WiWavelength

WiWavelength

Mid-range LG LTE coming to Sprint prepaid/wholesale?

by Josh McDaniel
Sprint 4G Rollout Updates
Thursday, May 2, 2013 - 9:35 AM MDT   Last year, LG released a mid-range device that made its way from one CDMA carrier to another. This year appears to be no exception. The LG LG870 recently passed through the FCC OET (Office of Engineering and Technology) with Sprint LTE and band 10 CDMA2000 on board. If the LG Viper (LS840) last year is any indication, it was released as the Connect (MS840) on MetroPCS, and then as the Lucid (VS840) on Verizon before it came to Sprint. In January of this year, MetroPCS released the Spirit (MS870), and earlier this month, Verizon released the Lucid 2 (VS870). Now, it seems to be Sprint’s turn again. However, it currently appears that Sprint is releasing this handset on its Boost brand under the codename FX1, as the model number is LG870, not LS870. (As of now, the name and that it may be released only on Boost has not been confirmed.) But all previous Sprint LG phones from last year have model numbers beginning with LS. The Bluetooth 4.0 profile supports HSP, HFP 1.6, A2DP, AVRCP 1.3, OPP, FTP, PBAP, SPP, HID, GAVDP, SDAP, PAN, and MAP, according to the Bluetooth SIG, which also lists the phone as “(LG870 (for Sprint/Wholesale)).” Sprint wholesale partner Ting, anyone? As for specs, if this phone is like its 870 model counterparts, it will have a 1.2 GHz dual core processor (possibly Qualcomm Snapdragon S4 Plus MSM8960) with 1 GB RAM, 5 MP rear camera with 1080p HD video recording, and 1.3 MP front facing camera. According to the FCC authorization docs, LG sent the handset to testing with Android 4.0.4 on board, but according to cloud4sites mtest, it has Jelly Bean 4.1.2 on board. So, hopefully it will be released with 4.1.2. CDMA1X + EV-DO band classes 0, 1, 10 (i.e. CDMA1X + EV-DO 850/1900/800) LTE band class 25 (LTE 1900; PCS A-G blocks) LTE 3, 5, 10 MHz FDD channel bandwidths SVLTE support, including SVLTE and simultaneous 802.11b/g/n 2.4GHz Wi-Fi tether Maximum RF ERP/EIRP: 26.60 dBm (CDMA1X 850), 26.26 dBm (EV-DO 850), 26.53 dBm (CDMA1X 1900), 26.16 dBm (EV-DO 1900), 25.06 dBm (CDMA1X 800), 25.20 (EV-DO 800), 25.11 dBm (LTE 1900, 3MHz FDD), 24.93 dBm (LTE 1900, 5MHz FDD), 24.70 dBm (LTE 1900, 10 MHz FDD) 802.11a/b/g/n Wi-Fi NFC In their FCC OET authorization filings, OEMs customarily request temporary confidentiality regarding internal and external photos of their devices. But in an unusual move, LG has requested permanent confidentiality for, among other things, antenna distance and simultaneous scenarios for SAR analysis. So, no antenna diagram is available at this time, nor maybe ever unless a teardown review is forthcoming.   Sources: FCC, Bluetooth SIG, Cloud4sites mtest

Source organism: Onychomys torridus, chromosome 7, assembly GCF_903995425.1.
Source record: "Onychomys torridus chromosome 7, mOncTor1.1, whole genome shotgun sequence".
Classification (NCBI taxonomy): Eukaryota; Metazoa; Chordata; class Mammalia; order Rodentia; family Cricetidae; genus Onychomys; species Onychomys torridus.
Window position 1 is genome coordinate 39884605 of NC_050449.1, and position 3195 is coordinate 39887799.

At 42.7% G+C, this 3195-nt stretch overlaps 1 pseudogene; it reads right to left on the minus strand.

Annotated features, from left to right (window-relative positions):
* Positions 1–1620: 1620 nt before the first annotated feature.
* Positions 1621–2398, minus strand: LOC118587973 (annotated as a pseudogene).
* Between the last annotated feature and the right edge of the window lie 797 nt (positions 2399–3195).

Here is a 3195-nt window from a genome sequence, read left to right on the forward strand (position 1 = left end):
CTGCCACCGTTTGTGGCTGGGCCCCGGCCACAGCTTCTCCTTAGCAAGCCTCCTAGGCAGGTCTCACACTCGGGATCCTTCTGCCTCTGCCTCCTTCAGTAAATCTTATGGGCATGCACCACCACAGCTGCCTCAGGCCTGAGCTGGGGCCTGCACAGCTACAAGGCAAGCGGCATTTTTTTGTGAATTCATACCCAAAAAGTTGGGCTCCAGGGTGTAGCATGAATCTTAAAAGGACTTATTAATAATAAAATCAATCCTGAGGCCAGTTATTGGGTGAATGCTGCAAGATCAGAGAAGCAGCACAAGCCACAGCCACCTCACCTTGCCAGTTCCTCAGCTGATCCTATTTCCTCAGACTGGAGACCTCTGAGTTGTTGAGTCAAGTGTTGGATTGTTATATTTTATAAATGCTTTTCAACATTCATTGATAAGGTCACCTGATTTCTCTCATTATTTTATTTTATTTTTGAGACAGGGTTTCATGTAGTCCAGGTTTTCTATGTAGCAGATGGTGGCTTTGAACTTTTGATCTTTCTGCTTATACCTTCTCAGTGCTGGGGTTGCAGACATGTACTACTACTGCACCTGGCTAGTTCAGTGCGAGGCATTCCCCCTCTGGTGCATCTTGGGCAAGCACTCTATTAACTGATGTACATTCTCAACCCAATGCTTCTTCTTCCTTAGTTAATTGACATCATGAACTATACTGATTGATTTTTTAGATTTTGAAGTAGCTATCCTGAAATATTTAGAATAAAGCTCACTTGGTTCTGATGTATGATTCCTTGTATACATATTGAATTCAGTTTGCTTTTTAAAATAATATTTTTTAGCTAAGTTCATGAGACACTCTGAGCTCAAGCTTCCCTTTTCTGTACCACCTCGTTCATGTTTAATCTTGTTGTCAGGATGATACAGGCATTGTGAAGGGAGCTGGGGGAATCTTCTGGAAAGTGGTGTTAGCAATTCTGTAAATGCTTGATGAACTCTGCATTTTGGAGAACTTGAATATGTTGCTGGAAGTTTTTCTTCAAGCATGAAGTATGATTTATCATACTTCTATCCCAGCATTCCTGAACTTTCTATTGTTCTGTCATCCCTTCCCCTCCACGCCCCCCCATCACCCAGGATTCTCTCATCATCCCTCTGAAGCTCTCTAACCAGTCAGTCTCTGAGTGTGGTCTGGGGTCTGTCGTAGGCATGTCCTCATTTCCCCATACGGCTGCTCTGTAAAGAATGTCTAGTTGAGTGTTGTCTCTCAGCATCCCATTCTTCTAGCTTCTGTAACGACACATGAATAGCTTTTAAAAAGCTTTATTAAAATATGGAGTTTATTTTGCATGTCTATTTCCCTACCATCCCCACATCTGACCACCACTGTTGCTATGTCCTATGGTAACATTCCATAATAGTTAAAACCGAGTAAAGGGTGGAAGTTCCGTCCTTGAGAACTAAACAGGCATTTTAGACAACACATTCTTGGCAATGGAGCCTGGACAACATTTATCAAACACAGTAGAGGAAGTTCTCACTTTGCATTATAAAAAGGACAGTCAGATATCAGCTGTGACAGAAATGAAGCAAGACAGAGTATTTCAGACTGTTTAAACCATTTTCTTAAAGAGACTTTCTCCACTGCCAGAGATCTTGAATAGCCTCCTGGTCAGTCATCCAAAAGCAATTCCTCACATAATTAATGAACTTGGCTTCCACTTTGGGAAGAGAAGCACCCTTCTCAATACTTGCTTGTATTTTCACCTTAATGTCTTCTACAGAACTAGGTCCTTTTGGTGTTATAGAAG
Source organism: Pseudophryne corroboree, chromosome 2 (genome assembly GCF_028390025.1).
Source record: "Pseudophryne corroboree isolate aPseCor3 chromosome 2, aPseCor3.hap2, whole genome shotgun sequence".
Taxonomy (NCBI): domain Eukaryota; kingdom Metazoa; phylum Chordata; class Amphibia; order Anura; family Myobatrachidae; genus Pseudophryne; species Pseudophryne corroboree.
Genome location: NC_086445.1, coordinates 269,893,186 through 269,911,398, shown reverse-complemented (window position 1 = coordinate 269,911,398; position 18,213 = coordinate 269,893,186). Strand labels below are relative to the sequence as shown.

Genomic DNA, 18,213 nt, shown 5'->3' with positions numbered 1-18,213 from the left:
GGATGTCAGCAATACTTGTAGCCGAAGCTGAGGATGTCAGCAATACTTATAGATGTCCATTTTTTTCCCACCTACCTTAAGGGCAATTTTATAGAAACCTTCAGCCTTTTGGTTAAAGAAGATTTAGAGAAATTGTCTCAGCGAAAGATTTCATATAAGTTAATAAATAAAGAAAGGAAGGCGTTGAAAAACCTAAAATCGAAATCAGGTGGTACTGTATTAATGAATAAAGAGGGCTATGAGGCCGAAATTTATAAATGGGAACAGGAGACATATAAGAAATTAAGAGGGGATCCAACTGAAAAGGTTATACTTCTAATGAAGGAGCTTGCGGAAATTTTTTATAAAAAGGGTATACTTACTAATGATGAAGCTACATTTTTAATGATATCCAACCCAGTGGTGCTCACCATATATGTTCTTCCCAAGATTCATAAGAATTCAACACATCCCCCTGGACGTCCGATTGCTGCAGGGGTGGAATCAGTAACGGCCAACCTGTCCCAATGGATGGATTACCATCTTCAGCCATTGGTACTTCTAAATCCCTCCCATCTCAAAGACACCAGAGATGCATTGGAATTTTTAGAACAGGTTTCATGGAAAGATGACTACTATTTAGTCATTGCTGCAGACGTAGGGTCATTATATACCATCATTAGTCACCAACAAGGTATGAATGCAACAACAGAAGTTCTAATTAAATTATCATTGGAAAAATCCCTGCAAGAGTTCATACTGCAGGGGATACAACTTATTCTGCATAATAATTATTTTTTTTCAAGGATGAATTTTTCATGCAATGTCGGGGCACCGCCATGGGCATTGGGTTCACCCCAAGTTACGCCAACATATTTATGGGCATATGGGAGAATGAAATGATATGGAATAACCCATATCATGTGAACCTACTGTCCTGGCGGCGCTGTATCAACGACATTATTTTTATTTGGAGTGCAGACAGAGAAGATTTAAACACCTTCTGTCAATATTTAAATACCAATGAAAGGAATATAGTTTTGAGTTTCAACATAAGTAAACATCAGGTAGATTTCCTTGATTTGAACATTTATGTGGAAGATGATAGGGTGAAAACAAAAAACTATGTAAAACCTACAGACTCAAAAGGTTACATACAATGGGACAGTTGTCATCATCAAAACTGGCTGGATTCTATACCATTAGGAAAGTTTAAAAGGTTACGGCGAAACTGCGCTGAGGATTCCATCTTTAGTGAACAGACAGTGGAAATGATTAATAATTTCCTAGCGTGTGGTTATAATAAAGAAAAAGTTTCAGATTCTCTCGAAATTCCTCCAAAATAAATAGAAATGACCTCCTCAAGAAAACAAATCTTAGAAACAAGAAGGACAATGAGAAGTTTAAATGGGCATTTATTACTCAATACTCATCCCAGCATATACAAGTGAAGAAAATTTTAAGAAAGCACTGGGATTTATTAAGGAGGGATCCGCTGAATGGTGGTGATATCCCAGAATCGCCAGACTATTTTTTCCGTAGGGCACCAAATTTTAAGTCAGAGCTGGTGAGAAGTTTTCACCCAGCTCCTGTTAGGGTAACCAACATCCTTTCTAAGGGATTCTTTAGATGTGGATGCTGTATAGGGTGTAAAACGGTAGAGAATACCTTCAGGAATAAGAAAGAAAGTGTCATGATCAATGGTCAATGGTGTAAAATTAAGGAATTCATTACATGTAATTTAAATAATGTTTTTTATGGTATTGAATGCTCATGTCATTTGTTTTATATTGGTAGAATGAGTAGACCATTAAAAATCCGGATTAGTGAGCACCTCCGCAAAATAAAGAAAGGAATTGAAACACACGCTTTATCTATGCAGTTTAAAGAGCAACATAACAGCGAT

WiWavelength

WiWavelength

"What's the frequency, Kenneth?" Interpreting your engineering screen. Part one.

by Andrew J. Shepherd
Sprint 4G Rollout Updates